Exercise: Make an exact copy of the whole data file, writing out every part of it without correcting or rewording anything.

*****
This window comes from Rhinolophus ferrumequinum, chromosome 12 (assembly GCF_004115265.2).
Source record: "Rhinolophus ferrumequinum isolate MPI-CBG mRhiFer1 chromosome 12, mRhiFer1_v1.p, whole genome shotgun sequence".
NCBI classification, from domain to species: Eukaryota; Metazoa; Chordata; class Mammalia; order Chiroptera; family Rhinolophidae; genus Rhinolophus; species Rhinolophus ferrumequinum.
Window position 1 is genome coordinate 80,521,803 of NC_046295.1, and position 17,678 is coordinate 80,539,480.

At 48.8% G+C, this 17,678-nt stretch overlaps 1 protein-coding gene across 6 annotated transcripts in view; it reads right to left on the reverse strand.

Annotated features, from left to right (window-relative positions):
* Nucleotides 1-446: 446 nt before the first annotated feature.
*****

This window comes from Rhinolophus ferrumequinum, chromosome 12 (assembly GCF_004115265.2).
Source record: "Rhinolophus ferrumequinum isolate MPI-CBG mRhiFer1 chromosome 12, mRhiFer1_v1.p, whole genome shotgun sequence".
NCBI classification, from domain to species: Eukaryota; Metazoa; Chordata; class Mammalia; order Chiroptera; family Rhinolophidae; genus Rhinolophus; species Rhinolophus ferrumequinum.
Window position 1 is genome coordinate 80,521,803 of NC_046295.1, and position 17,678 is coordinate 80,539,480.

At 48.8% G+C, this 17,678-nt stretch overlaps 1 protein-coding gene across 6 annotated transcripts in view; it reads right to left on the reverse strand.

Annotated features, from left to right (window-relative positions):
* Nucleotides 1-446: 446 nt before the first annotated feature.